Why go to CES if you are into healthtech?
If you are in the health technology world and you haven’t been to CES, it is worth a visit. It is an opportunity to see what companies are doing and hear what everyone is thinking about in the world of consumer electronics. But most importantly, CES is the perfect place to jump start your product strategy for 2020 and beyond!
This year, I enjoyed hearing about Walmart’s strategy in healthcare (can they disrupt the industry?), learning about platforms that have been developed to empower patients by aggregating wearable, EMR and insurance information (thanks Kristen for the enlightenment) and challenging my own notions about home health monitoring through the lens of the President of Best Buy Health (can Best Buy leverage the Geek Squad to support aging in place?).
What I also observed was a continued blurring of the lines between consumer health and medical devices. From a product design and development perspective, the same technologies that are going into medical devices are being implemented in direct to consumer applications.
And from a healthtec devices perspective, there is no end to the things that people are creating and selling. Some seem targeted at consumers with way too much money on their hands, and others show promise to change the way consumers, patients, providers and health systems think about healthcare delivery. In this blog, I wanted to highlight a few themes and products that gave me hope for a brighter tomorrow.
The first theme that I wanted to address:
How do we manage patients outside of the hospital or clinic?
Last year, my favorite healthcare product was what I called a “telemedicine enhancer” from a company called TytoCare. This year, I saw multiple products that were focused on tools to support at-home care and telemedicine services.
The first product that I liked was from a startup called Aidar Health. I spoke to their CEO, Sathya Elumalai, about their product and vision. They were exhibiting as part of the AARP booth and have been supported by the AARP Innovation Lab. Their product supports the collection of multiple biometric measures through their all-in-one product and communicating that data to a provider in real-time.
Pictured above, their MouthLab™ is a non-invasive, hand-held device designed to be used at outside of the clinic and in the home. It is cost-effective and as easy to use as a digital thermometer, yet capable of measuring multiple vital health parameters such as respiratory rate and pattern, pulse rate, ECG, SpO2 (oxygen saturation), temperature, heart rate, heart rate variability, blood pressure, and spirometric lung functions. Combined with a cloud-based analytics platform powered by AI and machine learning algorithms, health status and disease progression are able to be identified analyzed, and predicted early enough to intervene and provide appropriate care — all at home!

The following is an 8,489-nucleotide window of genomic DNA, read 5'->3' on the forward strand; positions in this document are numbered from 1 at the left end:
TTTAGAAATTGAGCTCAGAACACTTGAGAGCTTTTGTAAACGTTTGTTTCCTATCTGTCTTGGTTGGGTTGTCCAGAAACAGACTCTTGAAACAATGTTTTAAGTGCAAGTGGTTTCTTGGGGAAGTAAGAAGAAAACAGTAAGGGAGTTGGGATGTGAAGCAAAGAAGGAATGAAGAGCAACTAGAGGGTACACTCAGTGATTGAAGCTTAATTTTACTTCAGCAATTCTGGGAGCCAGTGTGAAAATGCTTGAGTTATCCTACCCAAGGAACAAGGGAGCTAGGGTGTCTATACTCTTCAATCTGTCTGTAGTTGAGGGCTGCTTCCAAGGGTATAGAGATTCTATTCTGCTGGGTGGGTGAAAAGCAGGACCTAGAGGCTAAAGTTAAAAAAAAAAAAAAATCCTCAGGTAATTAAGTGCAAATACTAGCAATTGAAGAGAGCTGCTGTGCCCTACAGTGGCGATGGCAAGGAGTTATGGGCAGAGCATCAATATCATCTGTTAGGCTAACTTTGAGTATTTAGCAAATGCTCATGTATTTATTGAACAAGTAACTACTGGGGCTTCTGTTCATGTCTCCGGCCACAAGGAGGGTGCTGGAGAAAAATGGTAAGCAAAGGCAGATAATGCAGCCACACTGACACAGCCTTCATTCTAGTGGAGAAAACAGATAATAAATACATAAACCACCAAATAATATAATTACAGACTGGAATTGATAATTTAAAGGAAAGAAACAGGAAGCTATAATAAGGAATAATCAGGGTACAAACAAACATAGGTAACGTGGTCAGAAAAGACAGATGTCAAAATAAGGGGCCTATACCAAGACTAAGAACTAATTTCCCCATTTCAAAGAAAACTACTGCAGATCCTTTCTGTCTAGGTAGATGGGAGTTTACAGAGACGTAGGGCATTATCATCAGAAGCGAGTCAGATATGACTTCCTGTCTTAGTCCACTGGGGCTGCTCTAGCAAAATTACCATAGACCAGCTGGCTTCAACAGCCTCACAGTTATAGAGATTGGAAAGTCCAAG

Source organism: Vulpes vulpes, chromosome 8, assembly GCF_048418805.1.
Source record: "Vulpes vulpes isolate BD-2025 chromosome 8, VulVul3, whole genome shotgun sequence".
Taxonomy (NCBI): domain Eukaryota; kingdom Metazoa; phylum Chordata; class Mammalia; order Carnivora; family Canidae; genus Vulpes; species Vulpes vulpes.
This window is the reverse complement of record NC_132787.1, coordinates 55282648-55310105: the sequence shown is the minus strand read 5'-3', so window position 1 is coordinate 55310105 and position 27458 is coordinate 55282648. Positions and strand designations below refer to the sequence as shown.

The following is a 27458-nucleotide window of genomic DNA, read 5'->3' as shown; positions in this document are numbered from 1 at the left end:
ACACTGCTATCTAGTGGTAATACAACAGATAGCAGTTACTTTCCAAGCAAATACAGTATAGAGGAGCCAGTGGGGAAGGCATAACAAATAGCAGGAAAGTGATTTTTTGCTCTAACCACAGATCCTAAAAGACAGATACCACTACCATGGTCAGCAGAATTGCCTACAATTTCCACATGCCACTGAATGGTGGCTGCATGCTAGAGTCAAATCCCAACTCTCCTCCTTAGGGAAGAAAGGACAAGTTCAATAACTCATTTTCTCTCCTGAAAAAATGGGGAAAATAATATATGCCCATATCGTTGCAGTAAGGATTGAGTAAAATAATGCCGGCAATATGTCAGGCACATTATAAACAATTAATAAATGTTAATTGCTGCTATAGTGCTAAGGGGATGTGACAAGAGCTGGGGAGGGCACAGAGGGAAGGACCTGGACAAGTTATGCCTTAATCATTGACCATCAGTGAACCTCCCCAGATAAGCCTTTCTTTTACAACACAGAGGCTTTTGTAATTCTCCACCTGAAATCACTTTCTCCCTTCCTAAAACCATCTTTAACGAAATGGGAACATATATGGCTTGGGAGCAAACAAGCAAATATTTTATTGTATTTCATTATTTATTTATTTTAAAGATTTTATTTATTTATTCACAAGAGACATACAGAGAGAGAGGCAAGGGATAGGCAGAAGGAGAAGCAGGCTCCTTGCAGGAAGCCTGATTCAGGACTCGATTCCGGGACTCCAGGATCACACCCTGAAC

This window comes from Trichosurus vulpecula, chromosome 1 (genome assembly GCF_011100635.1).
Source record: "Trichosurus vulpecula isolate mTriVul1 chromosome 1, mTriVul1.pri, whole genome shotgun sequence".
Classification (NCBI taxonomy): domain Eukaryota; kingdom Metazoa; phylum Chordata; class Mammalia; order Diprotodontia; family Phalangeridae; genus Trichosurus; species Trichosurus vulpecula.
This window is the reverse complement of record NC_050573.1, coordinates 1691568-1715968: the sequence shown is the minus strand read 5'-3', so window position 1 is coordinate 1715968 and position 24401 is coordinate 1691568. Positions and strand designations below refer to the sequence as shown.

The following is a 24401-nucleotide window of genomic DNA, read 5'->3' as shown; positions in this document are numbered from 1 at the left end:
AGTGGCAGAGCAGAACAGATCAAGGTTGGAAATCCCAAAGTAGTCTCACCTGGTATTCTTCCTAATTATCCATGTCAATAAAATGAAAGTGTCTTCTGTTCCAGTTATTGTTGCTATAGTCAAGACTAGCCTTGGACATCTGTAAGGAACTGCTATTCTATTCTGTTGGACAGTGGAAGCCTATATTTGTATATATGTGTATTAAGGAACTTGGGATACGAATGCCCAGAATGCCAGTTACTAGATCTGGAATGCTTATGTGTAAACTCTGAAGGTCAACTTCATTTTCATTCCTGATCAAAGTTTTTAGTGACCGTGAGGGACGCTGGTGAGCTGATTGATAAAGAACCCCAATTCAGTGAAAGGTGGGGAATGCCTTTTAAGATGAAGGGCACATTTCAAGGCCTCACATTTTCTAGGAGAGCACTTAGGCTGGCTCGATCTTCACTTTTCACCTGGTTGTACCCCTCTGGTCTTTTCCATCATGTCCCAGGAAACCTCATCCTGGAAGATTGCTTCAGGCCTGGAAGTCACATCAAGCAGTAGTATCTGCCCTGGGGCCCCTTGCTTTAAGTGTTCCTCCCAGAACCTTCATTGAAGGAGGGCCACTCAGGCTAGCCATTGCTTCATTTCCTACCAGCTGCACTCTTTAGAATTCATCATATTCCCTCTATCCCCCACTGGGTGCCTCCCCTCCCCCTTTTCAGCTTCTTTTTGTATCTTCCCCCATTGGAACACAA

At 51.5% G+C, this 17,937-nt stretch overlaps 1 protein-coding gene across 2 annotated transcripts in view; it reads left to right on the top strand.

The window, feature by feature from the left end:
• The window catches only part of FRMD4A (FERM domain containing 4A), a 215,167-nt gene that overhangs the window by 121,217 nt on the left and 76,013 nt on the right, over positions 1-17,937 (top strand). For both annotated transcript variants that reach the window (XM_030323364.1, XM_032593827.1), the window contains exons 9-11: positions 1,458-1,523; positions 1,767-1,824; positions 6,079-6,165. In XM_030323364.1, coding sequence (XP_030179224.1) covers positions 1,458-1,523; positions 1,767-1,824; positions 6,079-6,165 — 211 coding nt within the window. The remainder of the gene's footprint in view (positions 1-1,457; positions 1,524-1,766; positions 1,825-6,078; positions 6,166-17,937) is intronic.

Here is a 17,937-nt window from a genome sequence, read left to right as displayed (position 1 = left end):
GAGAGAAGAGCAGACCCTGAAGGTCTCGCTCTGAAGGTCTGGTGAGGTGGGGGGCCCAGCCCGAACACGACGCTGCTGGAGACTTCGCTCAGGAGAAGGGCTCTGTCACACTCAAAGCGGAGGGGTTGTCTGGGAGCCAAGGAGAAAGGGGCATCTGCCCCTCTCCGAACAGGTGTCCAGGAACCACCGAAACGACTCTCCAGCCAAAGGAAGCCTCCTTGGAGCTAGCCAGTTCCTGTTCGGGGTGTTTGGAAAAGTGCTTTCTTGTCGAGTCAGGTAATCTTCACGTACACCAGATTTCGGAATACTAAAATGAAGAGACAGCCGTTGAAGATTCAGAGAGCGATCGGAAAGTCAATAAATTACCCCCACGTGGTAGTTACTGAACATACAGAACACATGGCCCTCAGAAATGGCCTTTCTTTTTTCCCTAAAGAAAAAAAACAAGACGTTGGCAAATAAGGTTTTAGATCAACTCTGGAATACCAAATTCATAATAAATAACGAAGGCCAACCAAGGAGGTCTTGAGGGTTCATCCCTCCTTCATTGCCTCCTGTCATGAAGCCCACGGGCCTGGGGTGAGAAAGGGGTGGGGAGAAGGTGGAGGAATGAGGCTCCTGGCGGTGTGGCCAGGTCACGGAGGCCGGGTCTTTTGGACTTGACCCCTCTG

The second product in this category that I found interesting was the MedWand from MedWand Solutions. This product is focused on facilitating telemedicine by combining video and sensors to capture vitals and see the patient (and their eyes, nose, throat, skin, etc.) in real-time. If telemedicine is going to reach into the home and effectively diagnose, then the clinician must have access to information. This could be the path to streamlining that information — well done MedWand!
The third product which intrigued me was the DnaNudge. Not because I am particularly interested in knowing that I should not eat as many dark chocolate covered almonds or that I have a predisposition toward raspberry scones, but the application of DNA tests to help us change behavior.
What I do know is that changing behavior is always challenging, and this product opened my eyes to the potential of using our own biology to help modify our behavior. How we leverage this to impact the social determinants of health will hopefully be covered at next year’s CES.
The last product I wanted to highlight was from a french company called BodyO.
“BodyO’s AI POD offers a self-service one-stop full body digital scanner that features 19 measurements with the ability to track a wide range of vital health indicators in just 10 minutes!”
It was interesting to see that they have diverged from the traditional idea of a wearable, where telemedicine is conducted via your laptop, phone or tablet model. Who wants a giant piece of hardware when you can wear a watch and connect to a doctor in real-time on your laptop? However, In this case, Bodyo provides a self-contained unit to enable evaluation, prediction and prevention and potentially intervention.
I could imagine a company could have a unit like this for their employees, and insurance companies could incentivize people to use it, and that it could be smart enough to recognize when you need to see your doctor. The fact that it is self-contained could ensure privacy and because it is a controlled unit, Bodyo could update the software regularly and remotely to expand functionality (…think Tesla software updates). Ok, this did cross my mind… If it is going to eventually be used for consultations, I am not sure I will be the person racing to Bodyo to follow my colleague who is experiencing flu-Like symptoms. On the other hand, can I link this to my Strava feed and get regular health reports? If so, I’m literally “in”!